As for many businesses, midtown Manhattan is the big leagues for New York’s famous ice-cream trucks, with streets full of sweet-toothed tourists willing to pay city prices for cones.
But parking in midtown is nearly nonexistent, so the ice-cream trucks routinely pull into illegal spots and then rack up countless tickets.
On Wednesday, the New York City launched a major crackdown, towing away dozens of trucks and accusing their owners of owing $4.5 million ($A6.4 million) in fines for roughly 22,500 unpaid parking and traffic violations.
The striking spectacle left a steamy midtown in a temporary ice-cream freeze-out and marked a new chapter in the city’s rich history of crackdowns over coveted Manhattan street-vending spots.
Ice-cream vendors and other food trucks routinely park illegally and simply absorb tickets as the cost of doing business.
But numerous ice-cream vendors – who owned or operated 76 trucks – worked out a strategy to dodge paying tickets for running red lights, using bus lanes and parking in crosswalks and in front of fire hydrants, city officials said.
In a civil complaint filed in state Supreme Court in Manhattan, the city cited outstanding fines from scofflaw operators who did business under corporations with sweet-sounding names that read like a family ordering dessert:
- Candie Land Ice Cream
- Ice Boyz
- Ice Mania
- Twirly Twirl Ice
- Twist Ice Cream
- Very Berry Ice
Behind the sugary names were corporations created as shell companies to hide assets from city finance officials seeking to collect overdue fines.
By constantly changing companies, operators could continue to re-register their trucks while eluding city officials.
The truck owners “sought to evade enforcement of our traffic laws through an elaborate shell game, transferring ownership of their ice cream trucks between and among dozens of phoney companies, effectively shielding their trucks from fines and seizure,” said Zachary Carter, the city’s corporation counsel.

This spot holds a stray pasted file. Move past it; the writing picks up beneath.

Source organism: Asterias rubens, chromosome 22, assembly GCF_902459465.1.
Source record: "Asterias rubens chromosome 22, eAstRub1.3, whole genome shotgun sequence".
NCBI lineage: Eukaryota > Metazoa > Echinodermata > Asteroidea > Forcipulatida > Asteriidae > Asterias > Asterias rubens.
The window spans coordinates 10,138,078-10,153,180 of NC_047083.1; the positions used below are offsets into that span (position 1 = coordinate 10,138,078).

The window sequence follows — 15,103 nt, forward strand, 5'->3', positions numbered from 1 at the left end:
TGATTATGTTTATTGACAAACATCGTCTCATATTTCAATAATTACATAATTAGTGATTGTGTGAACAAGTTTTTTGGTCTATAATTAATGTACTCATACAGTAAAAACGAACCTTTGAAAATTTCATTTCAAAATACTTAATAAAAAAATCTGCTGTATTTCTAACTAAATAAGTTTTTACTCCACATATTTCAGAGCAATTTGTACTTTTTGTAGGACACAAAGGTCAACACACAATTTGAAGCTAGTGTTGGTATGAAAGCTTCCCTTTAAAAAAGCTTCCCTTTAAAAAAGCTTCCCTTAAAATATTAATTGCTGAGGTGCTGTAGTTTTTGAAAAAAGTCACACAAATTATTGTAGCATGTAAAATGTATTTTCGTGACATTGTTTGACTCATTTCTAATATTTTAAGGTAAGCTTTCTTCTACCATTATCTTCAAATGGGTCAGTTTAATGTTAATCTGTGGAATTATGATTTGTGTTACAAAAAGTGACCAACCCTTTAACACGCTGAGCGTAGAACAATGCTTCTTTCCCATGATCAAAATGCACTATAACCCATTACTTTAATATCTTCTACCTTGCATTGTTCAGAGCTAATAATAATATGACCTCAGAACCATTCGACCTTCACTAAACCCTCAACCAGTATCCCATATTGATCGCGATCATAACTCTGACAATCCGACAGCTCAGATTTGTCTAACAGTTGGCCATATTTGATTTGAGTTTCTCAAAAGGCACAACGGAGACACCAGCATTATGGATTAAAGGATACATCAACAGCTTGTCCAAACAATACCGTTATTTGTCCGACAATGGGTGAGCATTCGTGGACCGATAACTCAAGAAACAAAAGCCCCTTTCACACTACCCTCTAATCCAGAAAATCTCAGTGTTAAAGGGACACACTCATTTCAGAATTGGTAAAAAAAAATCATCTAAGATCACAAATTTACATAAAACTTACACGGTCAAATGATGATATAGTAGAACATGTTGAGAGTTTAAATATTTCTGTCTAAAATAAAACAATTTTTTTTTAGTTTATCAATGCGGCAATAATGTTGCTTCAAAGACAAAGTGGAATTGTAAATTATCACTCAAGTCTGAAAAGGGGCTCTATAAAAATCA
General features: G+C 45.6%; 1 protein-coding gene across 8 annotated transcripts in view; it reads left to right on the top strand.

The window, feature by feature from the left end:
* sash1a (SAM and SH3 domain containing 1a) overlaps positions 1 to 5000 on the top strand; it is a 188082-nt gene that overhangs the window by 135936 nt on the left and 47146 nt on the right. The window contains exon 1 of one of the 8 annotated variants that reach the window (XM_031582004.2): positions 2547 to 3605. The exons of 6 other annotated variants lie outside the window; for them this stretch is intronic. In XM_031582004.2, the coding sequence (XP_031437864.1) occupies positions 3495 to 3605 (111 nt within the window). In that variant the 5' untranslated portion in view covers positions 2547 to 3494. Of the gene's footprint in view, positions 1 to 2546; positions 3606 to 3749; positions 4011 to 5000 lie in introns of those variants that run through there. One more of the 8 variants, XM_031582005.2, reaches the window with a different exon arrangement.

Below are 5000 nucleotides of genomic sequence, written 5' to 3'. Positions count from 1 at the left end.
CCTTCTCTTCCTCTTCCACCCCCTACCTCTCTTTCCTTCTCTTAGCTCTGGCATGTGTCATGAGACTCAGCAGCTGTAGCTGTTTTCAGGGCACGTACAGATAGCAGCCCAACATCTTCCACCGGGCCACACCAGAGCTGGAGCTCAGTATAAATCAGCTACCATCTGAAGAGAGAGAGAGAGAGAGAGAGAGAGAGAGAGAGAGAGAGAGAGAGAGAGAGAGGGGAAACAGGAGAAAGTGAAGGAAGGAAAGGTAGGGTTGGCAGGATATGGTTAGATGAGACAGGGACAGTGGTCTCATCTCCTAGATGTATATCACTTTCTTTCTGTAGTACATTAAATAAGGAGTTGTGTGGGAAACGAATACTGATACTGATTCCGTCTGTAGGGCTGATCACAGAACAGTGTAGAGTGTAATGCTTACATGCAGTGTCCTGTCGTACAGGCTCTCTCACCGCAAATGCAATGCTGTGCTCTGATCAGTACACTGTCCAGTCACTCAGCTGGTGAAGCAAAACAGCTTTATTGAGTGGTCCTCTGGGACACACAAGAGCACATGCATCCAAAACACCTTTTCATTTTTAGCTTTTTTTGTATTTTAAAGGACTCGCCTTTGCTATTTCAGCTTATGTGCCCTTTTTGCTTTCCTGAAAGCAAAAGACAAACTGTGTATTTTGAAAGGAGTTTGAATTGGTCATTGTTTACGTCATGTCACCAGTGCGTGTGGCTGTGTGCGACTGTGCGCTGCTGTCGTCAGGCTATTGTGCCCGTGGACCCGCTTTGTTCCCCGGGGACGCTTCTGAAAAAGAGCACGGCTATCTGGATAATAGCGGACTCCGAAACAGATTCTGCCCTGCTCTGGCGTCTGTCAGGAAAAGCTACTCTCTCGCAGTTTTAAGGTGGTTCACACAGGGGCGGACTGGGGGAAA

The legal complaint released on Wednesday read like an ice-cream vendor crime wave, complete with a map of midtown, speckled with red dots appearing like sprinkles, to indicate summons locations.
City officials also released images of ice-cream trucks operating illegally in bus lanes and in no-standing zones in front of Manhattan landmarks such as the Metropolitan Museum of Art, Lincoln Centre, Rockefeller Centre and St Patrick’s Cathedral.
In all, 34 of the 46 “worst offenders” were towed on Wednesday morning; the other 12 vehicles were being sought, officials said.
Mayor Bill de Blasio said the crackdown “marks the end of the road for these scofflaw ice cream vendors”.
One truck owner named in the complaint was Dimitrios Tsirkos, who was sued in 2013 by the Mister Softee company for imitating its trucks. Mr Tsirkos could not be reached for comment, and his lawyers did not returns calls.
While operating an ice-cream truck in less urban areas might simply mean pulling up to a park, ballfield or schoolyard, in midtown Manhattan it means contending with some of the tightest parking regulations around, an area the legal complaint calls “the most densely congested streets in New York City”.
And an area with strict rules for vendor parking – and hawkers and hucksters alike.
“No peddler, vendor, hawker or huckster shall permit his car, wagon or vehicle to stand on any street when stopping, standing or parking is prohibited,” city regulations state, according to the Department of Transportation.
As the number of food trucks has increased in recent years in midtown, parking tickets have become a crippling expense for some vendors, said Matthew Shapiro, legal director for the Street Vendor Project, an advocacy group with the Urban Justice Centre in Manhattan.
He said his group had been unable to get the city to allow food trucks to park in commercial zones or to designate permissible parking areas.
“There’s no viable place for food trucks to park in the city,” Mr Shapiro said. “The city cracks down on the trucks, but they refuse to look at this issue and find a way to allow these folks to park.”
Jeffrey Zucker, a long-time lawyer for Mister Softee, whose trucks were not named by the city’s action, called it common practice for some truck operators to try sidestepping tickets by reincorporating each winter and changing their truck registration.
He said Mister Softee required its franchisees to pay tickets promptly or risk losing the route.
“Getting tickets is part of the game in New York City,” Mr Zucker said, “but you have to pay them.”
-New York Times